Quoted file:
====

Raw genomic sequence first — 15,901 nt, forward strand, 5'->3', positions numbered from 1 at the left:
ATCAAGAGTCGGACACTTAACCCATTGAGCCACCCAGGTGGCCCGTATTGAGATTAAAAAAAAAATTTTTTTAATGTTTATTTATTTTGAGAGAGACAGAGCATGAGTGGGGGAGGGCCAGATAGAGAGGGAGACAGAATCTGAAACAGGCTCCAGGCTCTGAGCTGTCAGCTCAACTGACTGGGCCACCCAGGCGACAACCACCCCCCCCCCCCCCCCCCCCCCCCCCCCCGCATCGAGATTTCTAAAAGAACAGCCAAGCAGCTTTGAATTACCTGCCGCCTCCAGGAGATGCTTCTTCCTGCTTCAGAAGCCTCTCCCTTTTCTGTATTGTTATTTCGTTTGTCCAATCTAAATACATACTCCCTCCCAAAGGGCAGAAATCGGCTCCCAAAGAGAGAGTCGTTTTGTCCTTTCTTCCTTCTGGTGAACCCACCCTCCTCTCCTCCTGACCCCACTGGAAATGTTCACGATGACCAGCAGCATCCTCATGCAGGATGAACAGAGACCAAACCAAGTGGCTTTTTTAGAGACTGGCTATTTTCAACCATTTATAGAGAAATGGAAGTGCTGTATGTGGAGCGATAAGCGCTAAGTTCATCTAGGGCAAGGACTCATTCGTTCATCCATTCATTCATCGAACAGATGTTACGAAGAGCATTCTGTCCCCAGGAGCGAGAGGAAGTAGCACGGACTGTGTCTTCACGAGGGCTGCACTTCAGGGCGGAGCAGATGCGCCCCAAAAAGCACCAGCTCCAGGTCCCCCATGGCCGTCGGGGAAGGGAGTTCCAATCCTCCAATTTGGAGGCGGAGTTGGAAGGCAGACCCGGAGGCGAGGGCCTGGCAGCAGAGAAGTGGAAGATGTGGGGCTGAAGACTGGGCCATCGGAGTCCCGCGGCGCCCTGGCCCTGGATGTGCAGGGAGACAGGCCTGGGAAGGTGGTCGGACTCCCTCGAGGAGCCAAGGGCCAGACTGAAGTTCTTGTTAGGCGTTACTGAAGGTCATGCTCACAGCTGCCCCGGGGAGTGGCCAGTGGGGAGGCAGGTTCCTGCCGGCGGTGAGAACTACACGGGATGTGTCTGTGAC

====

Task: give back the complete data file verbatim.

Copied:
Raw genomic sequence first — 15,901 nt, forward strand, 5'->3', positions numbered from 1 at the left:
ATCAAGAGTCGGACACTTAACCCATTGAGCCACCCAGGTGGCCCGTATTGAGATTAAAAAAAAAATTTTTTTAATGTTTATTTATTTTGAGAGAGACAGAGCATGAGTGGGGGAGGGCCAGATAGAGAGGGAGACAGAATCTGAAACAGGCTCCAGGCTCTGAGCTGTCAGCTCAACTGACTGGGCCACCCAGGCGACAACCACCCCCCCCCCCCCCCCCCCCCCCCCCCCCGCATCGAGATTTCTAAAAGAACAGCCAAGCAGCTTTGAATTACCTGCCGCCTCCAGGAGATGCTTCTTCCTGCTTCAGAAGCCTCTCCCTTTTCTGTATTGTTATTTCGTTTGTCCAATCTAAATACATACTCCCTCCCAAAGGGCAGAAATCGGCTCCCAAAGAGAGAGTCGTTTTGTCCTTTCTTCCTTCTGGTGAACCCACCCTCCTCTCCTCCTGACCCCACTGGAAATGTTCACGATGACCAGCAGCATCCTCATGCAGGATGAACAGAGACCAAACCAAGTGGCTTTTTTAGAGACTGGCTATTTTCAACCATTTATAGAGAAATGGAAGTGCTGTATGTGGAGCGATAAGCGCTAAGTTCATCTAGGGCAAGGACTCATTCGTTCATCCATTCATTCATCGAACAGATGTTACGAAGAGCATTCTGTCCCCAGGAGCGAGAGGAAGTAGCACGGACTGTGTCTTCACGAGGGCTGCACTTCAGGGCGGAGCAGATGCGCCCCAAAAAGCACCAGCTCCAGGTCCCCCATGGCCGTCGGGGAAGGGAGTTCCAATCCTCCAATTTGGAGGCGGAGTTGGAAGGCAGACCCGGAGGCGAGGGCCTGGCAGCAGAGAAGTGGAAGATGTGGGGCTGAAGACTGGGCCATCGGAGTCCCGCGGCGCCCTGGCCCTGGATGTGCAGGGAGACAGGCCTGGGAAGGTGGTCGGACTCCCTCGAGGAGCCAAGGGCCAGACTGAAGTTCTTGTTAGGCGTTACTGAAGGTCATGCTCACAGCTGCCCCGGGGAGTGGCCAGTGGGGAGGCAGGTTCCTGCCGGCGGTGAGAACTACACGGGATGTGTCTGTGAC